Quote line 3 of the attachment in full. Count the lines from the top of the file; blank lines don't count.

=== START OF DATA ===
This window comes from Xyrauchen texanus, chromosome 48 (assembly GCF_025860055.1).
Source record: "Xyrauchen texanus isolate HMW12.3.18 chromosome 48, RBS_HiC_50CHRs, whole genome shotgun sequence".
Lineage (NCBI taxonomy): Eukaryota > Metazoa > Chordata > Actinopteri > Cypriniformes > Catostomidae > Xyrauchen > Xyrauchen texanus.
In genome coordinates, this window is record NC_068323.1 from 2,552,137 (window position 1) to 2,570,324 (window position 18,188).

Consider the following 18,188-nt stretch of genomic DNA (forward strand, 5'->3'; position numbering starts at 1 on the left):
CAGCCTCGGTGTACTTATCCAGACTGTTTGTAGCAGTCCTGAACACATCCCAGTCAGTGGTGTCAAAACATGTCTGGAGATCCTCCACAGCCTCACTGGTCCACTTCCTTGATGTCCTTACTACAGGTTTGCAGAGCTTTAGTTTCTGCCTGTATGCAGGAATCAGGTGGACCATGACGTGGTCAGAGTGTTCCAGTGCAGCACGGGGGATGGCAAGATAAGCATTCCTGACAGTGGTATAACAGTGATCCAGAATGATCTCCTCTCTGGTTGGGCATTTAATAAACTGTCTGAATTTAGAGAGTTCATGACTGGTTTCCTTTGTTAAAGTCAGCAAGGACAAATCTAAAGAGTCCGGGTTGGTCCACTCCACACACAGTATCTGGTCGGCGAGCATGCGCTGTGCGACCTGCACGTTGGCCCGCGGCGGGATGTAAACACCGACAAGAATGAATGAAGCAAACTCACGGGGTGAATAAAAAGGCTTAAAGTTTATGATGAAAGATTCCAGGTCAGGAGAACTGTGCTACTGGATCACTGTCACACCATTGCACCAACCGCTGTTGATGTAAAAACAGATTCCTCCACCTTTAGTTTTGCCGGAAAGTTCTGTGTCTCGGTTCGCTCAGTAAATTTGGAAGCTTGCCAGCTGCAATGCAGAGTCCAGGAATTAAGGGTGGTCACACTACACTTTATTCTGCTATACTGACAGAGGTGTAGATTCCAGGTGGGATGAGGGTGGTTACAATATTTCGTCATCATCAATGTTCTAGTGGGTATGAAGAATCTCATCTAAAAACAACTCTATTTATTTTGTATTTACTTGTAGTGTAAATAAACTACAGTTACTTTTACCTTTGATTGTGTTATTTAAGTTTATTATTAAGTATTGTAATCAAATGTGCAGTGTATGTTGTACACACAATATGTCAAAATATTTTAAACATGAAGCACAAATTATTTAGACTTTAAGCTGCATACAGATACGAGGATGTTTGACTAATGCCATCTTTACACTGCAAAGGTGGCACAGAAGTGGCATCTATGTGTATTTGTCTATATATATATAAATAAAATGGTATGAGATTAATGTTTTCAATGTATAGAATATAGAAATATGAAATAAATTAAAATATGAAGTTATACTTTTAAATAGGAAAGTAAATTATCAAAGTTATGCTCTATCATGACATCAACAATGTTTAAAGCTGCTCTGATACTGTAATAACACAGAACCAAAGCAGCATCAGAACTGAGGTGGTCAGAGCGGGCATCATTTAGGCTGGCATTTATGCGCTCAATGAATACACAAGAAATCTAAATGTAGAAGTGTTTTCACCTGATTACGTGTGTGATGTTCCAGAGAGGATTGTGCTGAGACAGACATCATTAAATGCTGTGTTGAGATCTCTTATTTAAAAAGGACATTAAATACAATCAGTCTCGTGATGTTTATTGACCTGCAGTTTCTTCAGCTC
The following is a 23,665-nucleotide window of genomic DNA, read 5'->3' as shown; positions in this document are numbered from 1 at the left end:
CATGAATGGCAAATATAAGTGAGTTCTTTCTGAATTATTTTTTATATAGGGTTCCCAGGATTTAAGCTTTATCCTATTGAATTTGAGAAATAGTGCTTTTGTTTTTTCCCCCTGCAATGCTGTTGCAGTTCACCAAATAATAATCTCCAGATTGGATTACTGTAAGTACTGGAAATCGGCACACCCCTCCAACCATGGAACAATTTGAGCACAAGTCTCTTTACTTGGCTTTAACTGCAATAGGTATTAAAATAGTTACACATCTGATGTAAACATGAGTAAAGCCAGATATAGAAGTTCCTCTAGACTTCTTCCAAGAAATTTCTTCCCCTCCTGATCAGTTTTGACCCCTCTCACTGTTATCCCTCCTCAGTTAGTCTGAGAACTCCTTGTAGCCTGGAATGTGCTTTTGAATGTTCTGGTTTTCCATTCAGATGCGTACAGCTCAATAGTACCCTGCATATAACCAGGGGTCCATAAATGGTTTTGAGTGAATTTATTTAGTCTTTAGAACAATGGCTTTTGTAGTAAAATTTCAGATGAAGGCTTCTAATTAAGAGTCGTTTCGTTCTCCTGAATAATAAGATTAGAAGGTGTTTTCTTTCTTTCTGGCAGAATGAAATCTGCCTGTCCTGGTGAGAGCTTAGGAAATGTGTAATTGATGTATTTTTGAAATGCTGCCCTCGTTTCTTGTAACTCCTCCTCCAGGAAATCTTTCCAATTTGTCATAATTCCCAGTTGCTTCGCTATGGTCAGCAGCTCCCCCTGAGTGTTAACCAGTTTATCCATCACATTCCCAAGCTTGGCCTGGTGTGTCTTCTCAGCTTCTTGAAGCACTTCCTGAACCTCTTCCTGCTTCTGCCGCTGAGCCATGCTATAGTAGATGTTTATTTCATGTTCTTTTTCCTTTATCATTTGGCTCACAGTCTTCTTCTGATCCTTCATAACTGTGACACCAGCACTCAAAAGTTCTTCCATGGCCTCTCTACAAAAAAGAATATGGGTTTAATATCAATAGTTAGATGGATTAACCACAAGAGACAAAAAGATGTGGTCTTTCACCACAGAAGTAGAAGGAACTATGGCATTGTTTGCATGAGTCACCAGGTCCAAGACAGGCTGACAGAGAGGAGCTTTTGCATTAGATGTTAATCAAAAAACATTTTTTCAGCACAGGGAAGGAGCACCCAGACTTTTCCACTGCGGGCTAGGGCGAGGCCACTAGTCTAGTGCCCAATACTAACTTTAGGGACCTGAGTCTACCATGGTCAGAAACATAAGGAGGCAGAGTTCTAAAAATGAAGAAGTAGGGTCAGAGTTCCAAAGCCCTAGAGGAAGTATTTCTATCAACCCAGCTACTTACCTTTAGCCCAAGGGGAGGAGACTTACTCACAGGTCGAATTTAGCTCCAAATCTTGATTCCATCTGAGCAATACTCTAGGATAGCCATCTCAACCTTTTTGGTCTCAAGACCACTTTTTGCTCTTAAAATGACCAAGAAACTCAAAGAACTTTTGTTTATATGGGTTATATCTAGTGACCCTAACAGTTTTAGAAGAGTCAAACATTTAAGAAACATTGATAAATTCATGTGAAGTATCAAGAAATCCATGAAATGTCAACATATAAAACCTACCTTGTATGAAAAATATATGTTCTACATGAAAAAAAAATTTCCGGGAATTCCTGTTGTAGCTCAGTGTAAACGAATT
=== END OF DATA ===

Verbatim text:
Lineage (NCBI taxonomy): Eukaryota > Metazoa > Chordata > Actinopteri > Cypriniformes > Catostomidae > Xyrauchen > Xyrauchen texanus.